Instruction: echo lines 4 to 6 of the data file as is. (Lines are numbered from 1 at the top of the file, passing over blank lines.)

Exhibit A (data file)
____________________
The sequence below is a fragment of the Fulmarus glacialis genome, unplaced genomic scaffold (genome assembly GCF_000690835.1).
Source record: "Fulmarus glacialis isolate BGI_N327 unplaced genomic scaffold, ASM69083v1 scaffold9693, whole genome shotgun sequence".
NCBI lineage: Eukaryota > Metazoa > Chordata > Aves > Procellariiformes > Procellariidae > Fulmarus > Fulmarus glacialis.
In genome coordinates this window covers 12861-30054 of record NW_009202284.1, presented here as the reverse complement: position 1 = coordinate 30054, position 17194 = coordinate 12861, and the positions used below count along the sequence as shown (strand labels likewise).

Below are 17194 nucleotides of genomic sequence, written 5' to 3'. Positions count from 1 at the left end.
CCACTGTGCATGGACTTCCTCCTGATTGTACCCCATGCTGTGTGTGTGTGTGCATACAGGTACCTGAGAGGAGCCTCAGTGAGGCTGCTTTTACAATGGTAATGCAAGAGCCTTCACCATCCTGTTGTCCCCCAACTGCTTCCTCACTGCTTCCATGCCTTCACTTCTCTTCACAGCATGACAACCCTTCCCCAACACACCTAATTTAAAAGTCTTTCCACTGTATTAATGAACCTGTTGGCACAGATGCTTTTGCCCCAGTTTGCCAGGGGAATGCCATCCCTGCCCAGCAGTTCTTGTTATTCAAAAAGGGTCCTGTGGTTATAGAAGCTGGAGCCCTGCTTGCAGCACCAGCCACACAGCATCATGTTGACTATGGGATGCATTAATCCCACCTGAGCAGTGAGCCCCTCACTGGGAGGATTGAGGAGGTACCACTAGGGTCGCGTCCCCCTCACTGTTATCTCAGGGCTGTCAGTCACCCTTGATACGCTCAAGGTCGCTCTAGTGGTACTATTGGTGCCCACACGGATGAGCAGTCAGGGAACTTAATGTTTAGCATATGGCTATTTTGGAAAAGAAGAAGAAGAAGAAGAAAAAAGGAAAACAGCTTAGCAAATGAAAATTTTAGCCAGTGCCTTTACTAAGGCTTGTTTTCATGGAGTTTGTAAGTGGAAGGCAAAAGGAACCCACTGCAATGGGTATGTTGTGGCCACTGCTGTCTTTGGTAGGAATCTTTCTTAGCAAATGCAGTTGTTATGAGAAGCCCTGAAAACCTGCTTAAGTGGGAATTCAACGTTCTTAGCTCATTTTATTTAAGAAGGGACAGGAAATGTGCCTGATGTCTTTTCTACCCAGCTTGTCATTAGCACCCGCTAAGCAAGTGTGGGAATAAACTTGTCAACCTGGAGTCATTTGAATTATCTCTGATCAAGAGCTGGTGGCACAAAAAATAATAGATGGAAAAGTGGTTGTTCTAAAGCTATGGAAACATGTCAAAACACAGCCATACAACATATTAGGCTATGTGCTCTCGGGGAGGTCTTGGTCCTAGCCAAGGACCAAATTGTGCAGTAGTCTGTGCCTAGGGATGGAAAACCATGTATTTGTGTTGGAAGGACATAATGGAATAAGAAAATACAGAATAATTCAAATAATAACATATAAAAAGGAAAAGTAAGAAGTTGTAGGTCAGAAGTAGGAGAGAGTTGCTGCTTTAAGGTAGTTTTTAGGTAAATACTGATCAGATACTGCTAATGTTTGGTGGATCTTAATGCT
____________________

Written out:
In genome coordinates this window covers 12861-30054 of record NW_009202284.1, presented here as the reverse complement: position 1 = coordinate 30054, position 17194 = coordinate 12861, and the positions used below count along the sequence as shown (strand labels likewise).

Below are 17194 nucleotides of genomic sequence, written 5' to 3'. Positions count from 1 at the left end.
CCACTGTGCATGGACTTCCTCCTGATTGTACCCCATGCTGTGTGTGTGTGTGCATACAGGTACCTGAGAGGAGCCTCAGTGAGGCTGCTTTTACAATGGTAATGCAAGAGCCTTCACCATCCTGTTGTCCCCCAACTGCTTCCTCACTGCTTCCATGCCTTCACTTCTCTTCACAGCATGACAACCCTTCCCCAACACACCTAATTTAAAAGTCTTTCCACTGTATTAATGAACCTGTTGGCACAGATGCTTTTGCCCCAGTTTGCCAGGGGAATGCCATCCCTGCCCAGCAGTTCTTGTTATTCAAAAAGGGTCCTGTGGTTATAGAAGCTGGAGCCCTGCTTGCAGCACCAGCCACACAGCATCATGTTGACTATGGGATGCATTAATCCCACCTGAGCAGTGAGCCCCTCACTGGGAGGATTGAGGAGGTACCACTAGGGTCGCGTCCCCCTCACTGTTATCTCAGGGCTGTCAGTCACCCTTGATACGCTCAAGGTCGCTCTAGTGGTACTATTGGTGCCCACACGGATGAGCAGTCAGGGAACTTAATGTTTAGCATATGGCTATTTTGGAAAAGAAGAAGAAGAAGAAGAAAAAAGGAAAACAGCTTAGCAAATGAAAATTTTAGCCAGTGCCTTTACTAAGGCTTGTTTTCATGGAGTTTGTAAGTGGAAGGCAAAAGGAACCCACTGCAATGGGTATGTTGTGGCCACTGCTGTCTTTGGTAGGAATCTTTCTTAGCAAATGCAGTTGTTATGAGAAGCCCTGAAAACCTGCTTAAGTGGGAATTCAACGTTCTTAGCTCATTTTATTTAAGAAGGGACAGGAAATGTGCCTGATGTCTTTTCTACCCAGCTTGTCATTAGCACCCGCTAAGCAAGTGTGGGAATAAACTTGTCAACCTGGAGTCATTTGAATTATCTCTGATCAAGAGCTGGTGGCACAAAAAATAATAGATGGAAAAGTGGTTGTTCTAAAGCTATGGAAACATGTCAAAACACAGCCATACAACATATTAGGCTATGTGCTCTCGGGGAGGTCTTGGTCCTAGCCAAGGACCAAATTGTGCAGTAGTCTGTGCCTAGGGATGGAAAACCATGTATTTGTGTTGGAAGGACATAATGGAATAAGAAAATACAGAATAATTCAAATAATAACATATAAAAAGGAAAAGTAAGAAGTTGTAGGTCAGAAGTAGGAGAGAGTTGCTGCTTTAAGGTAGTTTTTAGGTAAATACTGATCAGATACTGCTAATGTTTGGTGGATCTTAATGCT